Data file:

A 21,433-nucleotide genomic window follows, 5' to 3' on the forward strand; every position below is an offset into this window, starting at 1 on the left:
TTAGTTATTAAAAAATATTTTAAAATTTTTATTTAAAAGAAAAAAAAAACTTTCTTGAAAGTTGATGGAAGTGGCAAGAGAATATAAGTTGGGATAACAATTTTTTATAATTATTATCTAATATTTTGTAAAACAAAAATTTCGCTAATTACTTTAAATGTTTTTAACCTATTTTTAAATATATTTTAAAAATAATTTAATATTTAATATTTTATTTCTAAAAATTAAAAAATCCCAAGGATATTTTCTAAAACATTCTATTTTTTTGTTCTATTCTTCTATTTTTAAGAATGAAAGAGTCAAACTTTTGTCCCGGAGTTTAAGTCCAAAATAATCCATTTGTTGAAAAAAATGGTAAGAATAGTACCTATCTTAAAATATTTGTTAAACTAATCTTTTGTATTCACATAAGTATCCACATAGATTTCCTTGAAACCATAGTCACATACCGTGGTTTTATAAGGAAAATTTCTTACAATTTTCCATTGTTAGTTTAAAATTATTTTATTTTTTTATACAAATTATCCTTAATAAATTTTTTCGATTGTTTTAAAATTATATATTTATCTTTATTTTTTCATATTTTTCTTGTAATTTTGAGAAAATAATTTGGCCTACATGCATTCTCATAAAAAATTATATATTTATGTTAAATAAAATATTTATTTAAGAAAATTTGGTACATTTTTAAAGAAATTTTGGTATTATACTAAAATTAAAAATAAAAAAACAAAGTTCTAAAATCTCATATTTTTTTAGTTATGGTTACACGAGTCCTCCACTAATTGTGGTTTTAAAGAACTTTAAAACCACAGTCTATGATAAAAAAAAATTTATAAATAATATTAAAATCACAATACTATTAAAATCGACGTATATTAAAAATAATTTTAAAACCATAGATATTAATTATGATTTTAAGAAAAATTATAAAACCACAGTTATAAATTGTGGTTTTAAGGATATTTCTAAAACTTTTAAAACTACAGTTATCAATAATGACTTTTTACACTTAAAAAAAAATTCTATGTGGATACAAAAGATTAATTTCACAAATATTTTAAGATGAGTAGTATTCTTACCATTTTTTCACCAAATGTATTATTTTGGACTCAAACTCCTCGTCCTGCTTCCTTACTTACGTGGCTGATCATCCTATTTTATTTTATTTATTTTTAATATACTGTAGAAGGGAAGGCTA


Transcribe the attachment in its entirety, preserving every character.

A 21,433-nucleotide genomic window follows, 5' to 3' on the forward strand; every position below is an offset into this window, starting at 1 on the left:
TTAGTTATTAAAAAATATTTTAAAATTTTTATTTAAAAGAAAAAAAAAACTTTCTTGAAAGTTGATGGAAGTGGCAAGAGAATATAAGTTGGGATAACAATTTTTTATAATTATTATCTAATATTTTGTAAAACAAAAATTTCGCTAATTACTTTAAATGTTTTTAACCTATTTTTAAATATATTTTAAAAATAATTTAATATTTAATATTTTATTTCTAAAAATTAAAAAATCCCAAGGATATTTTCTAAAACATTCTATTTTTTTGTTCTATTCTTCTATTTTTAAGAATGAAAGAGTCAAACTTTTGTCCCGGAGTTTAAGTCCAAAATAATCCATTTGTTGAAAAAAATGGTAAGAATAGTACCTATCTTAAAATATTTGTTAAACTAATCTTTTGTATTCACATAAGTATCCACATAGATTTCCTTGAAACCATAGTCACATACCGTGGTTTTATAAGGAAAATTTCTTACAATTTTCCATTGTTAGTTTAAAATTATTTTATTTTTTTATACAAATTATCCTTAATAAATTTTTTCGATTGTTTTAAAATTATATATTTATCTTTATTTTTTCATATTTTTCTTGTAATTTTGAGAAAATAATTTGGCCTACATGCATTCTCATAAAAAATTATATATTTATGTTAAATAAAATATTTATTTAAGAAAATTTGGTACATTTTTAAAGAAATTTTGGTATTATACTAAAATTAAAAATAAAAAAACAAAGTTCTAAAATCTCATATTTTTTTAGTTATGGTTACACGAGTCCTCCACTAATTGTGGTTTTAAAGAACTTTAAAACCACAGTCTATGATAAAAAAAAATTTATAAATAATATTAAAATCACAATACTATTAAAATCGACGTATATTAAAAATAATTTTAAAACCATAGATATTAATTATGATTTTAAGAAAAATTATAAAACCACAGTTATAAATTGTGGTTTTAAGGATATTTCTAAAACTTTTAAAACTACAGTTATCAATAATGACTTTTTACACTTAAAAAAAAATTCTATGTGGATACAAAAGATTAATTTCACAAATATTTTAAGATGAGTAGTATTCTTACCATTTTTTCACCAAATGTATTATTTTGGACTCAAACTCCTCGTCCTGCTTCCTTACTTACGTGGCTGATCATCCTATTTTATTTTATTTATTTTTAATATACTGTAGAAGGGAAGGCTA